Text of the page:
Don’t buy fake tourniquets: Use proven tourniquets, not toys.
A few weeks ago a student of our online Tactical Casualty Care course contacted us. The student’s county health department planned to issue teachers bleeding control kits for their classrooms. Our student had already purchased a pretty robust bleeding control kit for their classroom, researched the best, most proven equipment to put in their kit, and obtained proper training to be ready in a crisis. The student was shocked to receive counterfeit knock-offs of CAT tourniquets in the school’s kit.
The student’s concern came when the health department liaison informed teachers that the $17 bleeding control kits would contain two North American Rescue (NAR) CAT tourniquets. We teach in our classes that there are counterfeit and fake CAT tourniquets in circulation and the only way to be sure you’re getting the real thing is to buy it directly from the manufacturer. Tourniquets are a medical device and subject to FDA regulations. Beginning in 2010 the FDA recognized the problems with knock-offs and began requesting anyone who obtained a counterfeit device to destroy it, to ensure it would not end up back in the system. Although initially imported as toys for the airsoft community, they’re now making their way into legitimate medical kits and systems.
The counterfeit tourniquets have failed operationally in the United States.
In 2015 in New Hampshire, a fire service unwittingly was carrying such knock-offs on their rigs. When called upon to use them to stop a severely bleeding leg wound, the tourniquet failed. When contacted, NAR said, “no, that’s not one of ours. It’s a counterfeit.”
Back to our student/teacher, when the kits arrived, the teacher could tell without even opening the kit that one of the tourniquets was a fake. To be sure, the teacher sent it to Mike Shertz where he happened to be at the Special Operations Medical Association (SOMA) meeting with representatives from NAR. The kit contained one legitimate 7th generation CAT tourniquet in orange. The second tourniquet, black, was an obvious fake.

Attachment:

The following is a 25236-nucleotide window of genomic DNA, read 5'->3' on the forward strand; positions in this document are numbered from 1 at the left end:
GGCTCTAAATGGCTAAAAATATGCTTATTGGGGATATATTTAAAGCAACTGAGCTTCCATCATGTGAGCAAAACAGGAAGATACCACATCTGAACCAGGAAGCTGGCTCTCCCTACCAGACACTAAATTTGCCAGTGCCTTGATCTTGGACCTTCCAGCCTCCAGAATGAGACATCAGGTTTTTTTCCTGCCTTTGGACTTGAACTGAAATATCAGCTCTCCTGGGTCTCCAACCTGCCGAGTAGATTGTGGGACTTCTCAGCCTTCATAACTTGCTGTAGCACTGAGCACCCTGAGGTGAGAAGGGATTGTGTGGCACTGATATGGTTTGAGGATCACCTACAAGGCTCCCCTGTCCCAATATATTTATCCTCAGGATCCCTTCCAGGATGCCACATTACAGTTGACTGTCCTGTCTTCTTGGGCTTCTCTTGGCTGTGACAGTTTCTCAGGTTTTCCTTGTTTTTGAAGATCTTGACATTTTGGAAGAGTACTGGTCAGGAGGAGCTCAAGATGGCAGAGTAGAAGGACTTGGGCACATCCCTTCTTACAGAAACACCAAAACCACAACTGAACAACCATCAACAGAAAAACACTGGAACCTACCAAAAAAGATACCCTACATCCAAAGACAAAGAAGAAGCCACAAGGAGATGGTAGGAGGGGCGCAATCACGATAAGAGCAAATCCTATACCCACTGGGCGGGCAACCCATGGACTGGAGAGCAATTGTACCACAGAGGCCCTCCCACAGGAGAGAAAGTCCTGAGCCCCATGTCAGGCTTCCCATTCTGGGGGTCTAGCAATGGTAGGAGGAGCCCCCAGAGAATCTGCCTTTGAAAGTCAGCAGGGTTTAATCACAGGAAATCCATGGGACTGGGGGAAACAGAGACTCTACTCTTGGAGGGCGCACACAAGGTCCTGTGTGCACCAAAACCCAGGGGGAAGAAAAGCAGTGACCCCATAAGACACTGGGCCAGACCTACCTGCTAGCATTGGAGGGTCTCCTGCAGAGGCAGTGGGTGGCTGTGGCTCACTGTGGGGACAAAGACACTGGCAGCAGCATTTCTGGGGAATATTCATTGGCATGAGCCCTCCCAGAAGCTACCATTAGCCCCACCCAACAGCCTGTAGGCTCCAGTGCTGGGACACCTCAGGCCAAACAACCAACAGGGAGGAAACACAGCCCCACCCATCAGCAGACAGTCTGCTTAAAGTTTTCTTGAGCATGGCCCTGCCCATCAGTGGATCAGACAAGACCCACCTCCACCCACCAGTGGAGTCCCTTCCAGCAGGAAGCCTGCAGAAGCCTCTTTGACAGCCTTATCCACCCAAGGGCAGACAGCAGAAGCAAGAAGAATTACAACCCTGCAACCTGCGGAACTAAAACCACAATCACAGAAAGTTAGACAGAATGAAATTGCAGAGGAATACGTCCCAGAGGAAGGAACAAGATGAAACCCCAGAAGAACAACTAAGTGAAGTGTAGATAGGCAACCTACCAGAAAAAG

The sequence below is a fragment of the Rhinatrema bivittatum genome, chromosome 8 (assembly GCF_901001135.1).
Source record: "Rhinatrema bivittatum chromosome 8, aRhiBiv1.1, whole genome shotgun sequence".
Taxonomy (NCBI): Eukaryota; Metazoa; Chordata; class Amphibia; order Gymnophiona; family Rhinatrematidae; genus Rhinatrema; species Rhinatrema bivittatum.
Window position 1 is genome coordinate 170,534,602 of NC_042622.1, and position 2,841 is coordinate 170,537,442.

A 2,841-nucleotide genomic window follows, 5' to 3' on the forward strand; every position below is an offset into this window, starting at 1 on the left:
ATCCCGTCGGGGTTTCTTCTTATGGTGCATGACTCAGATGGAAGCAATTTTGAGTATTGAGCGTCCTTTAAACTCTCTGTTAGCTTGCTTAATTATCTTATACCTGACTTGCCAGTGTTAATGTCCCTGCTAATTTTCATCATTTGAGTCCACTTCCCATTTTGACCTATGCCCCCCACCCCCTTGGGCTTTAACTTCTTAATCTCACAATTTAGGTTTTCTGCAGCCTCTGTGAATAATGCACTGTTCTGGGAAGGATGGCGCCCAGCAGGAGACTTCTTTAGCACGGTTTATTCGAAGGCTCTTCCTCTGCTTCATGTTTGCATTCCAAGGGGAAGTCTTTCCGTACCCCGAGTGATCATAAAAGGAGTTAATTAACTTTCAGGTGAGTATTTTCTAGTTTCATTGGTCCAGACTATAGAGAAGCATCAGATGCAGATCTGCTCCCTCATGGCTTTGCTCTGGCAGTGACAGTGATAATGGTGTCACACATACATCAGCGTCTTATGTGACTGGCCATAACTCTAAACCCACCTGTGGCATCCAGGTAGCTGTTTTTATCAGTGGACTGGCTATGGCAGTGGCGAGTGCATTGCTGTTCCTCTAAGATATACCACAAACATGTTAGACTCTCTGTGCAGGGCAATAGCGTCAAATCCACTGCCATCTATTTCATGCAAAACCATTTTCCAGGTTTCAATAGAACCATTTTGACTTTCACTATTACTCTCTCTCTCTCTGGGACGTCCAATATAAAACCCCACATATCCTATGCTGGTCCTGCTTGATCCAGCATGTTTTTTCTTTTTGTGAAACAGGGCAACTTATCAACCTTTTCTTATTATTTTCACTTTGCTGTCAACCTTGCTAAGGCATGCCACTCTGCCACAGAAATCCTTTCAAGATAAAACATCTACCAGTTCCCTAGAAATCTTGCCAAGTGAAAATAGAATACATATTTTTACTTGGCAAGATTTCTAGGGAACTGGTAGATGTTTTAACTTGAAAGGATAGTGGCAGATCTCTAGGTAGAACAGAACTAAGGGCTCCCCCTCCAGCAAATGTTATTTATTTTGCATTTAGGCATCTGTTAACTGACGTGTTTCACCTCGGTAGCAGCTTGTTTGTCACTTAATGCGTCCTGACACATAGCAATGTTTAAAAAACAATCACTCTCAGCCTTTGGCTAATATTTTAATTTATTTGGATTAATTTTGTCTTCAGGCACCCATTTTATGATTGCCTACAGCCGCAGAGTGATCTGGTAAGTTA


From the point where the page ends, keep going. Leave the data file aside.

Teachers received a short, 30-minute training the teacher received on how to use their hemorrhage control kits. During the overview, a Health Services Representative from the Florida Department of Health reportedly told the teachers “We are at war. For whatever reason, we are at war.” Later during the same training, we were told he held up both tourniquets and said, “the black one [the fake one] is just as good as the orange one.” We disagree.
Where do the fake tourniquets come from?
There are at least three companies in China who are making fake tourniquets. They are not made to the military specifications, and we don’t know anything about the plastic quality or the stitch counts. There are quite a few ways to tell.
What are some signs a tourniquet is fake?
We showed the suspected counterfeit tourniquet to an official representative with NAR. They pointed out the numerous differences in this knock-off of the sixth generation CAT. The windlass has several issues: it is too small, the plastic is inferior to the CAT, and it bends easily. The time tape font was wrong. The ‘sonic weld’ that holds the tourniquet together was not actually a sonic weld. The plastic base plate had no markings on it, whereas a legitimate CAT has the NAR national stock number, licensing information, patent number, and manufacturing and lot number of the production. The windlass clip bent easily.
Fake tourniquets are not “better than nothing”
We passed along to the school district that the tourniquets were counterfeit and likely to fail. Their answer? We know. It’s better than nothing. We disagree. It’s a false sense of security depending on the equivalent of a dollar store toy instead of a life-saving device. If they believe themselves to be “at war,” why would they issue their personnel a toy instead of a proven tourniquet?
We agree with NAR: “It’s not anything new; it’s just dangerous.”
The only way to determine how widespread this problem is, is to gather data. Please help us analyze the scope of the problem.
Help us ensure schools are using the right equipment. Please complete the School Preparedness Survey.
An older, but still interesting pdf documenting the differences between CAT gen 3 and the knock-off E-cat.